“Unto the Learned - Anthon”

K. Douglas Bassett

(Isa. 29:11–12; JS–H 1:61–65)

This is the brilliant and scholarly gentleman who turned out to be the “one that is learned,” spoken of in Isaiah 29:11 and in 2 Nephi 27:15–18.
It was to this learned professor of Columbia that Martin Harris took the characters which had been copied from the plates of the Book of Mormon.
Charles Anthon was professor of classical studies at Columbia College (later Columbia University) for forty-seven years—1820–1867. In earlier years he attended Columbia as a student and is described as probably the most brilliant scholar ever to attend Columbia College.
The Dictionary of American Biography describes Professor Anthon as a prolific writer. During a period of thirty years he produced at least one volume annually. “Each of his text books passed through several editions, and for thirty years his influence upon the study of the classics in the United States was probably greater than that of any other man.” (vol. 1, 314)
Edgar Allen Poe wrote of Anthon: “If not absolutely the best, he is at least generally considered the best classicist in America … “ (The Literati, New York, 1859, 45–47).
Harper’s Weekly, August 17, 1867, said Professor Anthon was “more widely known in Europe than any other American commentator on classical authors.”
Charles Anthon was a bachelor and lived in a wing of Columbia College. It is believed that it was there, in his study, that Martin Harris interviewed him.
(The above information was abstracted from “The Anthon Transcript,” by Professor Stanley B. Kimball of Southern Illinois University, BYU Studies, Spring, 1970, 331.)

(W. Cleon Skousen, Hidden Treasures from the Book of Mormon, 1:1367.)

I went to the city of New York, and presented the characters which had been translated, with the translation thereof, to Professor Charles Anthon, a gentleman celebrated for his literary attainments. Professor Anthon stated that the translation was correct, more so than any he had before seen translated from the Egyptian. I then showed him those which were not yet translated, and he said that they were Egyptian, Chaldaic, Assyric, and Arabic; and he said they were true characters. He gave me a certificate, certifying to the people of Palmyra that they were true characters, and that the translation of such of them as had been translated was also correct. I took the certificate and put it into my pocket, and was just leaving the house, when Mr. Anthon called me back, and asked me how the young man found out that there were gold plates in the place where he found them. I answered that an angel of God had revealed it unto him.
He then said to me, “Let me see that certificate.” I accordingly took it out of my pocket and gave it to him, when he took it and tore it to pieces, saying, that there was no such thing now as ministering of angels, and that if I would bring the plates to him, he would translate them. I informed him that part of the plates were sealed, and that I was forbidden to bring them. He replied, “I cannot read a sealed book.” I left him and went to Dr. Mitchell, who sanctioned what Professor Anthon had said respecting both the characters and the translation.”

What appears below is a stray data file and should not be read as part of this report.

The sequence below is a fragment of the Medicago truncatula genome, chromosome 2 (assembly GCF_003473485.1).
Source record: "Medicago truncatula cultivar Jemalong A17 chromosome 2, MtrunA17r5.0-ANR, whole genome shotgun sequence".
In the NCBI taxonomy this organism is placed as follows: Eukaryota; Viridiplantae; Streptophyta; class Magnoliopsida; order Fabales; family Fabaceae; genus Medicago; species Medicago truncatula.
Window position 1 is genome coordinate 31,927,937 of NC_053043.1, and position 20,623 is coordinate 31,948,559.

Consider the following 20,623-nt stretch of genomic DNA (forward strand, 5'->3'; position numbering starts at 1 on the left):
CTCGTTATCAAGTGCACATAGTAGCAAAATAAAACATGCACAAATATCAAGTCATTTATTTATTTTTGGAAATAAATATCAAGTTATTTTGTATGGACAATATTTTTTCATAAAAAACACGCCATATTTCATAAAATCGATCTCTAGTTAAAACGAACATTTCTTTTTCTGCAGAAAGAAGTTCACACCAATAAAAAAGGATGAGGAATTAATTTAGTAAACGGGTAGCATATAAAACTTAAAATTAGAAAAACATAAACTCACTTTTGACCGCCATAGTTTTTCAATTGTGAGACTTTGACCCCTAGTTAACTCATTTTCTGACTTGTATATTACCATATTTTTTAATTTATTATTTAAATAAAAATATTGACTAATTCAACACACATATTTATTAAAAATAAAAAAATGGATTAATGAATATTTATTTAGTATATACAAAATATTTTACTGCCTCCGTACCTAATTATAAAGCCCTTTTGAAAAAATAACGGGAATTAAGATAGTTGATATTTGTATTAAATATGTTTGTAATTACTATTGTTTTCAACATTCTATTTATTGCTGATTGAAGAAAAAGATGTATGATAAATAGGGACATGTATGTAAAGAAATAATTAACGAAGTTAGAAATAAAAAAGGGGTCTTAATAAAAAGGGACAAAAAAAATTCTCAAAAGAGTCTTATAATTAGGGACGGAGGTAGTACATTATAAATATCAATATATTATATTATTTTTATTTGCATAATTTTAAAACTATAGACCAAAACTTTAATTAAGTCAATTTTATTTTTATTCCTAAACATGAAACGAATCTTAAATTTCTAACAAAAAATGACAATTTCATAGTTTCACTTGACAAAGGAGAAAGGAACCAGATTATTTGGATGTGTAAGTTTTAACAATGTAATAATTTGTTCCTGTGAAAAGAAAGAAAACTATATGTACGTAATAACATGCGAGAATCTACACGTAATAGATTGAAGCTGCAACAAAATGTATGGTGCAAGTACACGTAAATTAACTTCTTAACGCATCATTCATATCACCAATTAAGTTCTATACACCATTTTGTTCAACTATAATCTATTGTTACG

(Martin Harris, History of the Church, 1:20.)

Dr. Anthon’s unfortunate role in these important events was a source of great embarrassment to him in later years. This would tend to verify the statement of Nephi that his motives were not entirely sincere [v. 16]. For example, he wrote a letter to E. D. Howe on February 17, 1834, verifying the visit of Martin Harris but ridiculing the claim that he had given Mr. Harris a certificate vouching for the accuracy of the translation or the authenticity of the writings. Said Professor Anthon, “He [Martin Harris] requested an opinion from me in writing, which, of course, I declined to give, and he then took his leave, taking his paper with him.” Seven years later, on April 3, 1841, Professor Anthon wrote a letter to the Rev. Dr. T. W. Coit in which he said, “He requested me to give him my opinion in writing about the paper which he had shown me. I did so without hesitation, partly for the man’s sake, and partly to let the individual ‘behind the curtain’ see that the trick was discovered. The import of what I wrote was, as far as I can now recollect, simply this, that the marks in the paper appeared to be merely an imitation of various alphabetical characters, and had, in my opinion, no meaning at all connected with them.” At that point the duplicity of Dr. Anthon becomes fully evident as he verifies the very thing which he had formerly denied, all of which lends great credence to the simple and direct statement of Martin Harris as to what really happened.
At the time of the above visit, neither Martin Harris nor Joseph Smith was aware that the Book of Mormon contained a commentary on chapter 29 of Isaiah, or that it impugned the motives of Dr. Anthon. In later years, when Professor Anthon was told that he had been identified as the “learned” scholar in Isaiah 19:11, he was intellectually horrified. Martin Harris became aware of this when he made a special trip to New York a second time to personally present a copy of the newly published Book of Mormon to him. Professor Anthon would not even allow Martin Harris to leave a copy in the house!

(W. Cleon Skousen, Isaiah Speaks to Modern Time, [Salt Lake City: Ensign Publishing Co., 1984], 100–101.)

Commentaries on Isaiah: In the Book or Mormon